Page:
Writer/Presenter (Episode 1: An Officer and His Holiness)
Rani Singh is a senior reporter for the BBC as well as numerous other media organisations and platforms including Forbes, Sky News and Al Jazeera. She started her BBC career as an actor in EastEnders but soon realised that there was a wider world outside Albert Square that needed investigating. When she joined EastEnders as a regular character and Asian storyline advisor, the soap opera had audiences of 20 million viewers a week. Getting thrust into popular culture was a sharp learning curve. They were heady days: roughly one in four people might recognise her as a cast member whenever she stepped outside her front door. Her minimarket owner character Sufia Karim had lots of family problems, so viewers were sympathetic and often gave her unsolicited advice. Playing the part she became more aware of the media’s place in public life and discovered the power of working with a big audience.
Reporting for television, radio, print and online, Rani is also a producer and author. She breaks stories and digs deep to get the access denied to others. Rani regularly travels across South Asia to Nepal, Bangladesh, India and Pakistan on assignment. Her news reports have appeared on the BBC’s The World Tonight, Newshour, Newsnight and From Our Own Correspondent. She has originated, produced and presented documentaries for the BBC. Her portfolio of current affairs and factual reporting includes business, politics, religion and security. Rani’s exclusive stories include British “Facebook Terrorist” Runa Khan, Kashmir, Nepal’s Tibetan refugees, Bangladesh’s latest election, and an interview with its PM. She was the first reporter to gain access to Bangladesh’s UN commanders and peacekeeping troops. She recently interviewed the Dalai Lama over two sessions in India.
In addition to acting, Rani is a writer-presenter-producer; it’s a role that she loves. She started in television as a children’s presenter and writer, determined to work across as a many different media platforms and in as many areas as possible, until she discovered where she felt most fulfilled. Rani loved presenting “as live,” (recording the whole show in one take) on many programmes. Broadcasting on national television is a nerve-racking but invaluable experience and continuing drama series like EastEnders are fast-paced so you need to be word-perfect even for rehearsals. All great experiences from which she learnt a great deal about filmmaking and storytelling. When her on- screen EastEnders family was given a storyline break, she explored other areas at the BBC. It was on the Radio 4 Producer Training that she learnt about creating pictures in sound – that was a voyage of discovery. Fascinated by the medium, she originated documentaries and drama series. Apart from being rigorously trained in the detail of making programmes at the BBC.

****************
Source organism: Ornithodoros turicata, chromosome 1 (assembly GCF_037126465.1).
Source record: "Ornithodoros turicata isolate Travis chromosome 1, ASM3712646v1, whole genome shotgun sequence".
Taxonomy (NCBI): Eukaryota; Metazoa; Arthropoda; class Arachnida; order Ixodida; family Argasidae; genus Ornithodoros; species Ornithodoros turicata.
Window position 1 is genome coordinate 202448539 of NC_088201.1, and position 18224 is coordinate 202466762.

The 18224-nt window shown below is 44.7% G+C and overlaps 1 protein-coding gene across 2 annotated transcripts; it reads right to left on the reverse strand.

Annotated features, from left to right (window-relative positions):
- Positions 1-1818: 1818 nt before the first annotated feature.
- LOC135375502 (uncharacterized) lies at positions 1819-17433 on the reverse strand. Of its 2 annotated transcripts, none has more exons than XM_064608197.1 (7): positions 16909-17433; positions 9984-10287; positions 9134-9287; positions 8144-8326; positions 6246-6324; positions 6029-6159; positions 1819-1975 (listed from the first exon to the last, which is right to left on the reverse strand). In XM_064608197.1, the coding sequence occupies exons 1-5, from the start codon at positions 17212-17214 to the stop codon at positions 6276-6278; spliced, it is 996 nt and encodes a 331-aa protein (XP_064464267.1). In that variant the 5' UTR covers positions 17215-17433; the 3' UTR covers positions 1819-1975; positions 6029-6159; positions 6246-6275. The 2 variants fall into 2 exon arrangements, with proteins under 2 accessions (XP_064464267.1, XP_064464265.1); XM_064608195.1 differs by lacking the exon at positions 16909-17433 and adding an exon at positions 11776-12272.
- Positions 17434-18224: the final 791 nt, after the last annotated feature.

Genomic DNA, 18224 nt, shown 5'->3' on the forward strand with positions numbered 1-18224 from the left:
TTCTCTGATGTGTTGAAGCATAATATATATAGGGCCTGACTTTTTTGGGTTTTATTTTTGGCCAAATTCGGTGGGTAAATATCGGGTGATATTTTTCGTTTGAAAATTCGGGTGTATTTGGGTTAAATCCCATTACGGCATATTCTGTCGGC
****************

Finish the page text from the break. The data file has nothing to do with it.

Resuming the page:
Red Rock Entertainment
Red Rock Entertainment is a UK based film finance company, located at the world famous Elstree Studios in Borehamwood, home to some of the biggest TV shows on British television and the studio of choice for many successful British films. Working in conjunction with a number of UK production companies to raise equity for film, TV programmes and film distribution, Red Rock Entertainment offer a number of tax efficient investment opportunities. Red Rock Entertainment primarily works on projects that are at an advanced stage and are looking for the final amount of financing. Our sole focus is on film and TV projects that have a commercial appeal, an identifiable audience, moderately low and controllable costs and a sound financial structure.
Red Rock Entertainment specialise in films. We mainly work with film projects which are at an advanced stage and are looking for the final amount of financing. We focus on film projects that have a commercial appeal, an identifiable audience, moderaterly low and controllable costs and a sound financial structure. We also require that certain elements are in place before we commit to any film project.